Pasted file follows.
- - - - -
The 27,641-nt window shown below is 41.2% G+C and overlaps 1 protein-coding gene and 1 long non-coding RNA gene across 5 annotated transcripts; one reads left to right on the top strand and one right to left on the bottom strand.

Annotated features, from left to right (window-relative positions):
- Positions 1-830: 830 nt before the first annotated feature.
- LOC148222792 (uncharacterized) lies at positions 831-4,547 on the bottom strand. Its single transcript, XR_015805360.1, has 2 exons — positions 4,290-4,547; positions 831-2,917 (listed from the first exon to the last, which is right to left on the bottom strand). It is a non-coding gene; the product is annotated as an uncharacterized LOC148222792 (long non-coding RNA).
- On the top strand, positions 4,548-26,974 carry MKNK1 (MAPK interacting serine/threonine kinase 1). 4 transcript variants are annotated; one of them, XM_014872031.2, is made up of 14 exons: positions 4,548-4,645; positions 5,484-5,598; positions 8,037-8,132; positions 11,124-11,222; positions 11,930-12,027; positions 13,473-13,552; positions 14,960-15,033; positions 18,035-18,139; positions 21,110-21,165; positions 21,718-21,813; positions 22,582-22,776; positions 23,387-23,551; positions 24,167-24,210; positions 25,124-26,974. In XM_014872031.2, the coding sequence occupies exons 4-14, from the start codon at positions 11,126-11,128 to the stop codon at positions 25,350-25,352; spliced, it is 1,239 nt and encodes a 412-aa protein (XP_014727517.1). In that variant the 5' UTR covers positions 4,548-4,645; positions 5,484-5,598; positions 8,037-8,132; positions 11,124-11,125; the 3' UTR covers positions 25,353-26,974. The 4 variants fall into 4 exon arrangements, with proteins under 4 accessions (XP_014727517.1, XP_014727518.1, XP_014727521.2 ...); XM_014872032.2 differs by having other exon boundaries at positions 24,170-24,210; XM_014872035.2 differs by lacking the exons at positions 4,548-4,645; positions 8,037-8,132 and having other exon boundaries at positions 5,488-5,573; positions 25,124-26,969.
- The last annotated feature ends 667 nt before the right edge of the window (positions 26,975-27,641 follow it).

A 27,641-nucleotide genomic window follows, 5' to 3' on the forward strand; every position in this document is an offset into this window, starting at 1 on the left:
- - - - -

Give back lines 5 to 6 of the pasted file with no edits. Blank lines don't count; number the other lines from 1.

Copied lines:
- On the top strand, positions 4,548-26,974 carry MKNK1 (MAPK interacting serine/threonine kinase 1). 4 transcript variants are annotated; one of them, XM_014872031.2, is made up of 14 exons: positions 4,548-4,645; positions 5,484-5,598; positions 8,037-8,132; positions 11,124-11,222; positions 11,930-12,027; positions 13,473-13,552; positions 14,960-15,033; positions 18,035-18,139; positions 21,110-21,165; positions 21,718-21,813; positions 22,582-22,776; positions 23,387-23,551; positions 24,167-24,210; positions 25,124-26,974. In XM_014872031.2, the coding sequence occupies exons 4-14, from the start codon at positions 11,126-11,128 to the stop codon at positions 25,350-25,352; spliced, it is 1,239 nt and encodes a 412-aa protein (XP_014727517.1). In that variant the 5' UTR covers positions 4,548-4,645; positions 5,484-5,598; positions 8,037-8,132; positions 11,124-11,125; the 3' UTR covers positions 25,353-26,974. The 4 variants fall into 4 exon arrangements, with proteins under 4 accessions (XP_014727517.1, XP_014727518.1, XP_014727521.2 ...); XM_014872032.2 differs by having other exon boundaries at positions 24,170-24,210; XM_014872035.2 differs by lacking the exons at positions 4,548-4,645; positions 8,037-8,132 and having other exon boundaries at positions 5,488-5,573; positions 25,124-26,969.
- The last annotated feature ends 667 nt before the right edge of the window (positions 26,975-27,641 follow it).